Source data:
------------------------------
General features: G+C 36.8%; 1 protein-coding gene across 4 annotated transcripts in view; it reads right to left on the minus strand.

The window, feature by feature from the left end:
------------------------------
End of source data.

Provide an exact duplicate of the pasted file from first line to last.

General features: G+C 36.8%; 1 protein-coding gene across 4 annotated transcripts in view; it reads right to left on the minus strand.

The window, feature by feature from the left end: